The Hitler Youth not only provided military training, but the emotional and phusical preparation for war in addition to ideological indoctrination was, after the NAZIs seized power, the primary purpose of the organization. The NAZIs did not tell the boys and their parents that they weere being prepared for War, but in reviewing the program that conclusion was obvious. The Hitler Youth was carefully organized to feed older boys directly into military service. Younger boys were exposed to military personnel and given weapons demonstrations. Older boys were given actual instructions in handling weapons and participated in actual military exercizes. They were then channled into the military services are in some cases the SS.
Many images show Deutche Jugernd and Hitler Jugend at demonstrations of weapons. Older boys were actually trained on these weapons, but many of the images look more like demostrations with parents present. Presumably soldiers also gave talks to the boys, but I currrently have no ingoration on this.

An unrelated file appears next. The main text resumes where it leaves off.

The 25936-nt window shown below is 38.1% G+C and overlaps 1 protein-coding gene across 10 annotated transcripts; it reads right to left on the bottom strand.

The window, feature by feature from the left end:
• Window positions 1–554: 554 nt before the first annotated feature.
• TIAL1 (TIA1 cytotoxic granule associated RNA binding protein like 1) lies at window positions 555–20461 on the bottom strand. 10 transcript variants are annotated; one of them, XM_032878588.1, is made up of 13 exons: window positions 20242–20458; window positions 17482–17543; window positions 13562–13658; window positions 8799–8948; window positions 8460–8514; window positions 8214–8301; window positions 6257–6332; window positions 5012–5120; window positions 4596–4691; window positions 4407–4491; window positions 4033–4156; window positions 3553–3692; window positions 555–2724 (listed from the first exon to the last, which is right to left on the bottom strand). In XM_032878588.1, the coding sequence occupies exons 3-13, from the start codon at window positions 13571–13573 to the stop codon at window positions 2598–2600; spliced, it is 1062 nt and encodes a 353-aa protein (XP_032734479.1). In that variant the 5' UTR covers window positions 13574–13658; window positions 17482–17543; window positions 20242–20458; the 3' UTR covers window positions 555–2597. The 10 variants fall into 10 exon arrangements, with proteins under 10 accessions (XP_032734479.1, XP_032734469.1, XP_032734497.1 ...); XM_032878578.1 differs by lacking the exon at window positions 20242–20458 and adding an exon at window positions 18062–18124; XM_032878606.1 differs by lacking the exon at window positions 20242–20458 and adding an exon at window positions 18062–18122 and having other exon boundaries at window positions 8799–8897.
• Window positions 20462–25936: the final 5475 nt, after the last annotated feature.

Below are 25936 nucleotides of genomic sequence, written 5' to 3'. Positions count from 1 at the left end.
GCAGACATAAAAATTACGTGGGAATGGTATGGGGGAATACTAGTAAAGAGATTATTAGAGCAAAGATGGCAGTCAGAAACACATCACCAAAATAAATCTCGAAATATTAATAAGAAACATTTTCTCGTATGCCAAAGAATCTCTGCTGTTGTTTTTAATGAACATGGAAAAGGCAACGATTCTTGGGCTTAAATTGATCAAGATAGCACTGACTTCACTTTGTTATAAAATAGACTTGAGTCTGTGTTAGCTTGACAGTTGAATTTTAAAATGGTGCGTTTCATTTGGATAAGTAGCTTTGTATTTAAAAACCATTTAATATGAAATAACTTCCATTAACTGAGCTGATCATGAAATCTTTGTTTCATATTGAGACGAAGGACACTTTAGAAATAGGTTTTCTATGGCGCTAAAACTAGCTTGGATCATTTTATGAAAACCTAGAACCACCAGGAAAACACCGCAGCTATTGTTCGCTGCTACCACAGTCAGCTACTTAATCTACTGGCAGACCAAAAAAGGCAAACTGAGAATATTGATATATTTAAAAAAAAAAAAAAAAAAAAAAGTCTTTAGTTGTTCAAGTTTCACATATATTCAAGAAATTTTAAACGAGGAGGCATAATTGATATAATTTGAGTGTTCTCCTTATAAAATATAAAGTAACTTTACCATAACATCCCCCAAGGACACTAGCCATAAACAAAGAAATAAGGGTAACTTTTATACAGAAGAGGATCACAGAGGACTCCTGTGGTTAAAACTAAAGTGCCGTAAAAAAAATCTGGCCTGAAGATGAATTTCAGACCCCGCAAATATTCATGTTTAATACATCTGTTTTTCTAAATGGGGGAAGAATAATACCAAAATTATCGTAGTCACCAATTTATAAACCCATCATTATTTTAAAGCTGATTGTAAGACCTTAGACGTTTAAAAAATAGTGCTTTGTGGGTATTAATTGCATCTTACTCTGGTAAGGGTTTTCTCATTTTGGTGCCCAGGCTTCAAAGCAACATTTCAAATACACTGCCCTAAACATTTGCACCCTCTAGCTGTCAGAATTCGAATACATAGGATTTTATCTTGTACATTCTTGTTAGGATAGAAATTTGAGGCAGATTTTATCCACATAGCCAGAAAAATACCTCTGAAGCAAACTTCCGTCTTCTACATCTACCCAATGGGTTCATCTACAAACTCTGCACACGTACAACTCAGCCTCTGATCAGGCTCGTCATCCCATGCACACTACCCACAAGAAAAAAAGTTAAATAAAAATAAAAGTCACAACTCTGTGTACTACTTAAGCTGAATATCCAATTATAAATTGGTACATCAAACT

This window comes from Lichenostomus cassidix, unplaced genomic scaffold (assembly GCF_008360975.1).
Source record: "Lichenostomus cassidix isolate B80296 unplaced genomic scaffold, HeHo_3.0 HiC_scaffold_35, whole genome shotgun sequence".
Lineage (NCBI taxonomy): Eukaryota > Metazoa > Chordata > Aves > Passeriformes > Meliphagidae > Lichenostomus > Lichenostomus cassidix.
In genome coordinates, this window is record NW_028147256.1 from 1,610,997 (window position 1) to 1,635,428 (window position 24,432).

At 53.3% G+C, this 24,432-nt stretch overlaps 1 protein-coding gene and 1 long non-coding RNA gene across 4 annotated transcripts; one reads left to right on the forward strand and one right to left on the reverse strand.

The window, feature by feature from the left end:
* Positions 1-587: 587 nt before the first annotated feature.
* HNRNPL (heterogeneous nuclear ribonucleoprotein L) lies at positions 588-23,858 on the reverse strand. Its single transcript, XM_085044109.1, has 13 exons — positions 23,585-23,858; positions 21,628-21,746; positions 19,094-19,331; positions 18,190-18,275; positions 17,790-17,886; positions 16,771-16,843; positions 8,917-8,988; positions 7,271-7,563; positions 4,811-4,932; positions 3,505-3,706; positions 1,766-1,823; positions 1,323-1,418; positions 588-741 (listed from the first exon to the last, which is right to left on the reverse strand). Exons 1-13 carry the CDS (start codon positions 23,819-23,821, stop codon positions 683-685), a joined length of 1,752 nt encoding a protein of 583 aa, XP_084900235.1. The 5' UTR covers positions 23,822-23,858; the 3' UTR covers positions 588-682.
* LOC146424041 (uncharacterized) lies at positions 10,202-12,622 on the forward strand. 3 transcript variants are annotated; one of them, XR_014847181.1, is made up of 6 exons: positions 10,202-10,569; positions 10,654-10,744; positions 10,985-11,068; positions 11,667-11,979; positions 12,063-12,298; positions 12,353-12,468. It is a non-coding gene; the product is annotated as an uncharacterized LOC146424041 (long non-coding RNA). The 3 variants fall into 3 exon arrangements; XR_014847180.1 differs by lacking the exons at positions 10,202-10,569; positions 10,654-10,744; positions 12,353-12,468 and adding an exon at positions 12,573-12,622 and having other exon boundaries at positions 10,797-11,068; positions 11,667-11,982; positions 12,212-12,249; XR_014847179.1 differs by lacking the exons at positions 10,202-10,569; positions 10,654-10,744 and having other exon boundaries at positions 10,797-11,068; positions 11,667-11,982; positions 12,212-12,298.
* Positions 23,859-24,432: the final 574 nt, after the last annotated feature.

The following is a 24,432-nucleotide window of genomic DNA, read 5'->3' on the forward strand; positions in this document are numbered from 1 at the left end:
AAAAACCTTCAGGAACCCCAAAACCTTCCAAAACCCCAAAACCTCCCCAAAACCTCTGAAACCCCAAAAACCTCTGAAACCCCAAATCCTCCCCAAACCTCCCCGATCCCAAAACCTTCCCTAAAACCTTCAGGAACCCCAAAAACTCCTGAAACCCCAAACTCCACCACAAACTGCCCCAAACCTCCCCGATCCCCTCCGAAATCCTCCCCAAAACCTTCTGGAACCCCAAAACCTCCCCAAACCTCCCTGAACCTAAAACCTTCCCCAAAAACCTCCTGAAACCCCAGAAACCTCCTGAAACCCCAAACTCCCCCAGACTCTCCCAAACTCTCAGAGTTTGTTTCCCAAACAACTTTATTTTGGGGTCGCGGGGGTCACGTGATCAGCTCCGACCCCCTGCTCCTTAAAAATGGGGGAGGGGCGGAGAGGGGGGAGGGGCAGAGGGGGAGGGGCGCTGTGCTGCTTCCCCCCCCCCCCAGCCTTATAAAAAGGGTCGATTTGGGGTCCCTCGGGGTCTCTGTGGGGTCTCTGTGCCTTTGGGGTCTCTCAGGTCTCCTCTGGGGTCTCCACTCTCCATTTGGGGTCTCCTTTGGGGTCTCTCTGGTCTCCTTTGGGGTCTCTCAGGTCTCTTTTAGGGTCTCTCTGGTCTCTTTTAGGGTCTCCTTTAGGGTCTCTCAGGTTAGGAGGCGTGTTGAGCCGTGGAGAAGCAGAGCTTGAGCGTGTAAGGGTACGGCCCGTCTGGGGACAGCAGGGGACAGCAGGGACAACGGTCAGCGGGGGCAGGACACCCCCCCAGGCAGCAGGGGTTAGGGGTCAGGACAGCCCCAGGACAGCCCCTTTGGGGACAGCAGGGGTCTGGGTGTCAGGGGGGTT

Some of the Hitler Youth activities were the kinds of ourdoor activities that were common to Scout groups. Camping and outdoor skills were stressed by the Hiter Youth. But there were
many activities that were not commonly pursued by the Scouts. The activities included both physical and psychological preparation for war. The Hitler Youth put a great emphasis on military skills. Some were camping skills that Scouts might have pursued. But in addition to these activities of indirect military value, there were other skills of direct value, including firearms training, laying communications cables, and many other activities.
The Deutche Jugend was organized as a non specialized group rather like the Cub Scouts. Although in some countries the Cubs are tied to specialized programs like Sea Scouts. This is not, however, the general pattern. DJ activities like model building were designed to interest boys in specific services so that would choose the approprriate HJ division. Once boys progressed to the Hitler Jugend there were specialized programs or divisions. Two of the most popular were the marine and air divisions, although there were several others. Only the marine division, however, had a destinctive uniform. These divisions engaged in much of the basic HJ program, but supplemented with activities related to the specailty chosen. These divisions would then channel the boys into the related service branch.